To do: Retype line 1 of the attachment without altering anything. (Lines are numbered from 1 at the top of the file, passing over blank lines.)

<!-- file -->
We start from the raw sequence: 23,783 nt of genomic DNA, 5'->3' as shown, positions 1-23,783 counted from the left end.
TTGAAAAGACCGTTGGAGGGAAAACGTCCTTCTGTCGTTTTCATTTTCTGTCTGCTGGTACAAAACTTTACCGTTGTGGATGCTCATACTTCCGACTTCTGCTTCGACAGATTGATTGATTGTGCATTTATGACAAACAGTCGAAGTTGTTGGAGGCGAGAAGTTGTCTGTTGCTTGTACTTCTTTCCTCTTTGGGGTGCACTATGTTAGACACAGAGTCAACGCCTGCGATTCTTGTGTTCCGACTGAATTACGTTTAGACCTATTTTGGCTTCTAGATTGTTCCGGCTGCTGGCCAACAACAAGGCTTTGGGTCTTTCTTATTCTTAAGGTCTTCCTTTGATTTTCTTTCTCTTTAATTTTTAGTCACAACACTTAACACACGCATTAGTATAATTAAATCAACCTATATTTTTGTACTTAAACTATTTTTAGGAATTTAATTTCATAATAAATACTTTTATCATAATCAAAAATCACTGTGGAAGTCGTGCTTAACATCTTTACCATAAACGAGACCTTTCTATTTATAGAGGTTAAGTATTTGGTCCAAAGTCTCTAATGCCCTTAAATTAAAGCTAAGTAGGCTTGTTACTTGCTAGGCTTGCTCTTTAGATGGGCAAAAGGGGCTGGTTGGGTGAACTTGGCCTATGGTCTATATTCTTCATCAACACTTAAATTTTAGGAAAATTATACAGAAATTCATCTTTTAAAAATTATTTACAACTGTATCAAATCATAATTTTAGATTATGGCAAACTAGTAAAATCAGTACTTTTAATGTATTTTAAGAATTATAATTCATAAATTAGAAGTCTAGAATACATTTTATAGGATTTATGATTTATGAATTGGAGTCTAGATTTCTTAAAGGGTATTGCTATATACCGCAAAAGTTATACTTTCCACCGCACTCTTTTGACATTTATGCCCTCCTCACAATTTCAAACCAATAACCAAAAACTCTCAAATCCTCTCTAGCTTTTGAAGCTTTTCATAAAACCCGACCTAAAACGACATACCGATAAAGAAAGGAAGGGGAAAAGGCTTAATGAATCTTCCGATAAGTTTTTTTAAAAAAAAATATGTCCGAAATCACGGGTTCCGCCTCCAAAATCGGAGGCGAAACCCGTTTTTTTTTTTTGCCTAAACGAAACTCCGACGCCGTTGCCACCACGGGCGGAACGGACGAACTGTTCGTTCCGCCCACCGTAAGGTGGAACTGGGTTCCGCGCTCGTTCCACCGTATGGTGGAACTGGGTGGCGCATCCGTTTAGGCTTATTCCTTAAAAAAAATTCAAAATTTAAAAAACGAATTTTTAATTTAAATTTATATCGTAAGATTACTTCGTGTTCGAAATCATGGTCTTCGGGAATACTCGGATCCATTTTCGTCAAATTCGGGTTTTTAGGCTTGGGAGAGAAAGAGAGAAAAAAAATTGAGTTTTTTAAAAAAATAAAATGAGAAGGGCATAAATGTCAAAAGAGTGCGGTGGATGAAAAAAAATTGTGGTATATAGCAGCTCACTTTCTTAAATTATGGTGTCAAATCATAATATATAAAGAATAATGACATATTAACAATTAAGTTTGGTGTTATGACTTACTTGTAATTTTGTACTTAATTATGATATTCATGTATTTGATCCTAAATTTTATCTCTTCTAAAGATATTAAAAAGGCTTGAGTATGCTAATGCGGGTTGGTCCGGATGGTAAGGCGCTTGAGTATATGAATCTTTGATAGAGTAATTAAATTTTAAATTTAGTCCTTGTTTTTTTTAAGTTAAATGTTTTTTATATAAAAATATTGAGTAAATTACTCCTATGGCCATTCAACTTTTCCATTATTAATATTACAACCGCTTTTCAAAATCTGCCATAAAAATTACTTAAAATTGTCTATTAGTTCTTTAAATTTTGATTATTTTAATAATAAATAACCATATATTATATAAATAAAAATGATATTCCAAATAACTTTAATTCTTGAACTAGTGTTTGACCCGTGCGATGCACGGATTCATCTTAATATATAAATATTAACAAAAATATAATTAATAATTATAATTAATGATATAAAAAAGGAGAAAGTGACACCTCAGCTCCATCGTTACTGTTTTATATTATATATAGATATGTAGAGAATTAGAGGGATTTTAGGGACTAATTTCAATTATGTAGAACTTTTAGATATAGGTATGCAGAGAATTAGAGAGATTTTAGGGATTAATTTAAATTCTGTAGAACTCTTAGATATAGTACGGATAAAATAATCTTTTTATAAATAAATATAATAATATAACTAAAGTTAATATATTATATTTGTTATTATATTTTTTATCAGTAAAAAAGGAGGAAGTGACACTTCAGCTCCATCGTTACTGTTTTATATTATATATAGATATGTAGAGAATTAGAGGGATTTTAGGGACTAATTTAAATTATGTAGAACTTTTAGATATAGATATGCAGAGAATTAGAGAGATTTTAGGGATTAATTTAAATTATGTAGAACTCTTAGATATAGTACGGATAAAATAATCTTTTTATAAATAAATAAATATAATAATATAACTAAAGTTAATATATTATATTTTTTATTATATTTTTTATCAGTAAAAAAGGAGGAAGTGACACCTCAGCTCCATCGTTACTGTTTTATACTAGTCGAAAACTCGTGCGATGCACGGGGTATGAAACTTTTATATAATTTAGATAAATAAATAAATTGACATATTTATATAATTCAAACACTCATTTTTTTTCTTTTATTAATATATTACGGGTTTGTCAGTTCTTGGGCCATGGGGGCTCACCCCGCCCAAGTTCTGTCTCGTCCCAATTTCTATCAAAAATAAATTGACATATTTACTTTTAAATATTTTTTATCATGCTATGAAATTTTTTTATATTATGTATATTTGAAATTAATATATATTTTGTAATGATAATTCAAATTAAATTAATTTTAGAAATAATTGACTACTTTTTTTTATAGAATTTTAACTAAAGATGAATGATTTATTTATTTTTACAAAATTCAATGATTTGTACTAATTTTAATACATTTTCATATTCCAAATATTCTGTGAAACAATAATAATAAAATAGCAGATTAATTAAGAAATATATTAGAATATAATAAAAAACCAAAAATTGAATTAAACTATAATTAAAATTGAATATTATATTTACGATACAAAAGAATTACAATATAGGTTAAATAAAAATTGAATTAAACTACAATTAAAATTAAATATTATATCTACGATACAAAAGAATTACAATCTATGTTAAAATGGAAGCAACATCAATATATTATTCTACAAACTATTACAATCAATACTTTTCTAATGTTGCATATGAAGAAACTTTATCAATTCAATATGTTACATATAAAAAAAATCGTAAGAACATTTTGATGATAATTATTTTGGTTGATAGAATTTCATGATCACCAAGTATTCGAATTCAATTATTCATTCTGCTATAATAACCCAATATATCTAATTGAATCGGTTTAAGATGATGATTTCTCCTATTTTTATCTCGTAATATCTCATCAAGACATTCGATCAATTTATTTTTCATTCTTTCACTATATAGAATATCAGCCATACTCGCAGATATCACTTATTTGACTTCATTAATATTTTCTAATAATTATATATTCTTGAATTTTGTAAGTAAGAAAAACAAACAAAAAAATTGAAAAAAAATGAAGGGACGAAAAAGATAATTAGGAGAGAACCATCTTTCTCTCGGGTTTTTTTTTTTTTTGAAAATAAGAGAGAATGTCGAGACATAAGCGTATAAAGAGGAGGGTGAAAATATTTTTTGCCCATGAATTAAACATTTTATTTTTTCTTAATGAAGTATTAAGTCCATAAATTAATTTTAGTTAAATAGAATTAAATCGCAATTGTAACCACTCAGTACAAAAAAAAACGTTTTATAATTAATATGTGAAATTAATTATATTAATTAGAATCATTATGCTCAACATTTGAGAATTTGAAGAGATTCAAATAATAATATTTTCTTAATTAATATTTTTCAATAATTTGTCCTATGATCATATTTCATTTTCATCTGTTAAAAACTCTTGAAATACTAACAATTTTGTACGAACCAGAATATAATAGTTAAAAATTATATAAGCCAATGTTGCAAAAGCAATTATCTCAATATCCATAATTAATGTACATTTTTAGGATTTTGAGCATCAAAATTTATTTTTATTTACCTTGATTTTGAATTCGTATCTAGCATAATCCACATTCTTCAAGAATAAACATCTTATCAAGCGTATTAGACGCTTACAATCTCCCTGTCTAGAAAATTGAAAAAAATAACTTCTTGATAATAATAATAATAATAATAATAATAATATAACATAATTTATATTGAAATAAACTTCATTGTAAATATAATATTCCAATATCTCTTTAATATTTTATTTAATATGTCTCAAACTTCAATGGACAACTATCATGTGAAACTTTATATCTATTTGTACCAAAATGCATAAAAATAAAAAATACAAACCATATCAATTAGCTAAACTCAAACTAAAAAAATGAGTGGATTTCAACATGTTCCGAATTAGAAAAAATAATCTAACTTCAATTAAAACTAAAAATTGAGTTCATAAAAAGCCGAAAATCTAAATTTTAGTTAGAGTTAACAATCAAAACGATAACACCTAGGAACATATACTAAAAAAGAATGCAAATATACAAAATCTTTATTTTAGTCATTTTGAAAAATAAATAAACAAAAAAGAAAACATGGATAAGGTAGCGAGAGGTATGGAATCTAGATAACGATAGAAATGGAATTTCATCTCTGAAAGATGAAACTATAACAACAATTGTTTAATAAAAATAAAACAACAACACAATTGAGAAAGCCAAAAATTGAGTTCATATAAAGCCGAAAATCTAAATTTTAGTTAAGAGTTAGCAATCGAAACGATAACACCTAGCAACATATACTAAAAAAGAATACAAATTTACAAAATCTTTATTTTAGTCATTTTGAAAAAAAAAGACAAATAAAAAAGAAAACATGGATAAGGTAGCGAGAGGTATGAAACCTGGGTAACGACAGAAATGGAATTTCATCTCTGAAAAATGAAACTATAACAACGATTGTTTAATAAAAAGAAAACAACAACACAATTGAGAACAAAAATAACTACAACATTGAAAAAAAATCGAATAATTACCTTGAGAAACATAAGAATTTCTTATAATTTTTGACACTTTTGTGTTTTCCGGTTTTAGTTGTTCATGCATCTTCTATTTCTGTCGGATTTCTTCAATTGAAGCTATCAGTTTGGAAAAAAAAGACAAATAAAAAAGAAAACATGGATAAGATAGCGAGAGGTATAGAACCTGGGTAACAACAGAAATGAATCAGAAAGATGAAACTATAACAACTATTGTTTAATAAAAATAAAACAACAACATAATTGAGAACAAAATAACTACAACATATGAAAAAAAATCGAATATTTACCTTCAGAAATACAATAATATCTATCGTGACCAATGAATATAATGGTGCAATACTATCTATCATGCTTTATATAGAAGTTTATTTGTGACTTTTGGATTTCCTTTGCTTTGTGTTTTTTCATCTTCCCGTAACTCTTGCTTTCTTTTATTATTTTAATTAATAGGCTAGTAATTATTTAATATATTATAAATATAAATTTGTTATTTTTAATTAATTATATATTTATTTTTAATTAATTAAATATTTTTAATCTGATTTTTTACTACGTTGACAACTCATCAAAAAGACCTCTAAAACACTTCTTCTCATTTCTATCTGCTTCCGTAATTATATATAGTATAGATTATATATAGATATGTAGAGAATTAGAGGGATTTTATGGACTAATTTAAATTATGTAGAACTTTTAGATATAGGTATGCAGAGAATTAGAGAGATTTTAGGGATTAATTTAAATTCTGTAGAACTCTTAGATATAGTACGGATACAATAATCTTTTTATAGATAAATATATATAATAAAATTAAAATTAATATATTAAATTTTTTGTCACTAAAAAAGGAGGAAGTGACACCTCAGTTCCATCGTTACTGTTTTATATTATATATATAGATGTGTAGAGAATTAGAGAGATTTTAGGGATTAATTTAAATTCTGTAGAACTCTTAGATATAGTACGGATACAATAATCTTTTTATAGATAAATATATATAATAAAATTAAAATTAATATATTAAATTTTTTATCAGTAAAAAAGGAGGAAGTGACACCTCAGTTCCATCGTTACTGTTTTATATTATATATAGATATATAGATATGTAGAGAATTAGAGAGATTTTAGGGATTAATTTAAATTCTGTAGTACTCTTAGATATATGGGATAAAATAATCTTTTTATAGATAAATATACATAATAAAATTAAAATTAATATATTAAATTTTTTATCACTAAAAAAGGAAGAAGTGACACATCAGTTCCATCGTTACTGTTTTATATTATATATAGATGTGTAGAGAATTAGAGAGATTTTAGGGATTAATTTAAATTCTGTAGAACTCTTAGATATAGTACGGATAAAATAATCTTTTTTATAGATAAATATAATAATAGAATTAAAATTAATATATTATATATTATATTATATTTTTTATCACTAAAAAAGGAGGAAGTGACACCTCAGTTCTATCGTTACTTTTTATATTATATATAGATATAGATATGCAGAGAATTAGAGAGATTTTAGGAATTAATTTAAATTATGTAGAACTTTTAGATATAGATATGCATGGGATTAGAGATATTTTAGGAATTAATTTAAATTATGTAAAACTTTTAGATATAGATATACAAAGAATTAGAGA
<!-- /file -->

We start from the raw sequence: 23,783 nt of genomic DNA, 5'->3' as shown, positions 1-23,783 counted from the left end.